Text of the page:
Colombia, Day Three in Manizales and Chinchina, Caldas

In the morning we went to visit the Coffee Growers Committee of Caldas or Comite de Cafeteros de Caldas in Manizales. The Coffee Growers Committee of Caldas is the representation for Caldas of the National Federation of Coffee Growers of Colombia. This is also where they manage the tree renewal program in Caldas. They also manage the extension service or technical support services (yellow t-shirts people). One of the most important projects of the Caldas committee is education, especially in elementary and secondary schools. They have beautiful land there with animals, orchids and butterflies. I was a little scared of the ostriches when one tried to bite my bag. I was standing a little too close.


This bamboo structure is called Zeri Pavilion or Guadua Pavilion. Guadua is the type of bamboo it is made from. This is actually the prototype for the pavilion built in Hanover for the Expo 2000. The one in Hanover was destroyed before Expo 2001. They were both built by architect Simón Velez. They sometimes hold coffee congress meetings in this one.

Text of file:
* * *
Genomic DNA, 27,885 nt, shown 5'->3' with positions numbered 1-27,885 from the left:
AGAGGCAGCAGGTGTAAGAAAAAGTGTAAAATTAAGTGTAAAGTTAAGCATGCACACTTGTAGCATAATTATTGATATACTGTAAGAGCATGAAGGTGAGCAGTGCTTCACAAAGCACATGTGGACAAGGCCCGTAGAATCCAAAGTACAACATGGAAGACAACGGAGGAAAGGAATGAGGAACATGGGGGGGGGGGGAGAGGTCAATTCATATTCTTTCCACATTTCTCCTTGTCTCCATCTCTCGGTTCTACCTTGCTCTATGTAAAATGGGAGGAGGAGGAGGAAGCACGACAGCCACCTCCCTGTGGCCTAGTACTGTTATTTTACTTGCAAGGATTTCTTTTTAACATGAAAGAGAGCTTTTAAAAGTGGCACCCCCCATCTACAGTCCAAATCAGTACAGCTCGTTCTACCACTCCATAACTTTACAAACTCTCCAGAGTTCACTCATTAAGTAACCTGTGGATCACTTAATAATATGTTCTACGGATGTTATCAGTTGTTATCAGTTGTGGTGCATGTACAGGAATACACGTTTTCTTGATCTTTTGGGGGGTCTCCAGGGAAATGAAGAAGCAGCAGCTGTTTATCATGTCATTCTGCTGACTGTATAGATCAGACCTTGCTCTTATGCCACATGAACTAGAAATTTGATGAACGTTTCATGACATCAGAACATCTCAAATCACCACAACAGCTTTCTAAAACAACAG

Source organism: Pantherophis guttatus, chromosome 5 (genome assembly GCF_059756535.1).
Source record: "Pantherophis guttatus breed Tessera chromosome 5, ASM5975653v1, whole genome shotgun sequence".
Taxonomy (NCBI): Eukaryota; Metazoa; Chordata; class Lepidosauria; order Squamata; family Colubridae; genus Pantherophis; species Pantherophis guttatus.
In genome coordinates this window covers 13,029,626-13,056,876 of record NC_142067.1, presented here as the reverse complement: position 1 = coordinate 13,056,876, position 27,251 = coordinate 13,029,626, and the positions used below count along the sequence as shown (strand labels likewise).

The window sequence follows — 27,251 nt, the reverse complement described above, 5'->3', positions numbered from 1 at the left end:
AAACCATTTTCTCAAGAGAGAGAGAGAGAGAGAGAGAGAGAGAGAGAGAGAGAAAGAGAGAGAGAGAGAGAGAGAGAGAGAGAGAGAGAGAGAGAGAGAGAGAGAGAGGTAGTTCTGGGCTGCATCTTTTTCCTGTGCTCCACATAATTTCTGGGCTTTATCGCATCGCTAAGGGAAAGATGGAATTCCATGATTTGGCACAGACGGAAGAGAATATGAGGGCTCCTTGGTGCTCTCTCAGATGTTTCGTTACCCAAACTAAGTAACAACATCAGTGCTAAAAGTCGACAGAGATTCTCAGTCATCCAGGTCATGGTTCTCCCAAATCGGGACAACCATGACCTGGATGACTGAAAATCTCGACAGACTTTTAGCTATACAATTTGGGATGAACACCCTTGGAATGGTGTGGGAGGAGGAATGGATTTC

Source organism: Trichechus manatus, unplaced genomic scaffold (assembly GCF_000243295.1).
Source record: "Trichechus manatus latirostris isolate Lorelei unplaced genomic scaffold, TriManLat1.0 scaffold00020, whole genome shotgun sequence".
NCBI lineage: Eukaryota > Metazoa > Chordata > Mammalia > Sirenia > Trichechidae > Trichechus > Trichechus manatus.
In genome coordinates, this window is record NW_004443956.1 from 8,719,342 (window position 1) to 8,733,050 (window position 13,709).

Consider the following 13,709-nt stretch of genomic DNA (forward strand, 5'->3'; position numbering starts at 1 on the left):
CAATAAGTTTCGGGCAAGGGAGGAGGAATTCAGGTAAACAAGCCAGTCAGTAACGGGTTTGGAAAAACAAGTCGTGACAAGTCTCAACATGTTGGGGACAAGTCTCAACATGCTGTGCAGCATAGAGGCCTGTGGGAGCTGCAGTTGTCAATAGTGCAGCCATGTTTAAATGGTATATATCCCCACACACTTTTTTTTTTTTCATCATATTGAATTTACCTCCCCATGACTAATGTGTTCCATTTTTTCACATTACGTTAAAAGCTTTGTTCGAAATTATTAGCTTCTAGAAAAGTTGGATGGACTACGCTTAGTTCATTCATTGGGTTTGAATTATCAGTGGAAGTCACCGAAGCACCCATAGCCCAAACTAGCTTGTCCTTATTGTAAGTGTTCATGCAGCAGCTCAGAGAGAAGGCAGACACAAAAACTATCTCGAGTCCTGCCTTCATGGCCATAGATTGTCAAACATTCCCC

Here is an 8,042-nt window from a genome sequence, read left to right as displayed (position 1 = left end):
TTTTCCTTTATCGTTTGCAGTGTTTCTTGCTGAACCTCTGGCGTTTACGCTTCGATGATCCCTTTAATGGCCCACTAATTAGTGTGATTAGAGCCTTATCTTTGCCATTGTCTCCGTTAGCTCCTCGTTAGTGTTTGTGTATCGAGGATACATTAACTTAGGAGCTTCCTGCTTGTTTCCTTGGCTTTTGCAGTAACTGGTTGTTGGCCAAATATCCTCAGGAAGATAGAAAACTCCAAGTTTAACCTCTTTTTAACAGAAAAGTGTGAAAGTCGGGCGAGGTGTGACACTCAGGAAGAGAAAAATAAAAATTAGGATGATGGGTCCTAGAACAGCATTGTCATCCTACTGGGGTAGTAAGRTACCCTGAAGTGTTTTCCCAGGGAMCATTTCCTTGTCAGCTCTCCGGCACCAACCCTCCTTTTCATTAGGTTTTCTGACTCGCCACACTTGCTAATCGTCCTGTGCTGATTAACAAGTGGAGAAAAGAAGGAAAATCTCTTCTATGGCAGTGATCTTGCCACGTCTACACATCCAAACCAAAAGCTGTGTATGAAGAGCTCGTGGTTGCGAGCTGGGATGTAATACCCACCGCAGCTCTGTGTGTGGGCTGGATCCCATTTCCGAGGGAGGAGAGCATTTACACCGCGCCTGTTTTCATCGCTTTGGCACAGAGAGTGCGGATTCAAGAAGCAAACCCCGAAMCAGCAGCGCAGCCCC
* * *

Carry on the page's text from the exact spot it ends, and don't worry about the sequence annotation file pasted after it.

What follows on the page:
It was really quite remarkable and mesmerizing. Here is a view of the ceiling from the inside.


We took a tram ride over to the other side where they housed the butterflies and had the orchid garden.


This particular orchid is called Dracula.


This pink orchid named Cattleya is the national flower of Colombia.


And this is a monkey orchid. See how there is a monkey face inside?


As we left, Pilar from the Committee of Caldas gave us wonderful hats that are like the one Juan Valdez wears. They are hand-made in a small town called Aguadas by women head of household.

Then we went to Chinchina where we visited Cenicafe, The National Coffee Research Institute.


This is where they have labs and go into the soil to find out what is there and what needs to be there to make the best coffee.


They also test how the insects work with the plants and how to create disease resistant varieties.


Ah, here are Nora and Mike enjoying a delicious cup of 100% Colombian Coffee.


After a short break, we went to visit Buencafé, the Freeze Dried Coffee Factory.


Here we had the expertise of Camilo Gómez (on far left), the marketing and sales coordinator at Buencafé.


Here is Donna putting on her sturdy socks and shoes for the tour.


We all had to wear special outfits.


The face masks came in handy when we went through the freezer at -50 degrees Celsius. The factory uses a very specific formula for coming up with delicious freeze dried coffee and they support many brands around the world. For more on their process, click here.

Leave a Reply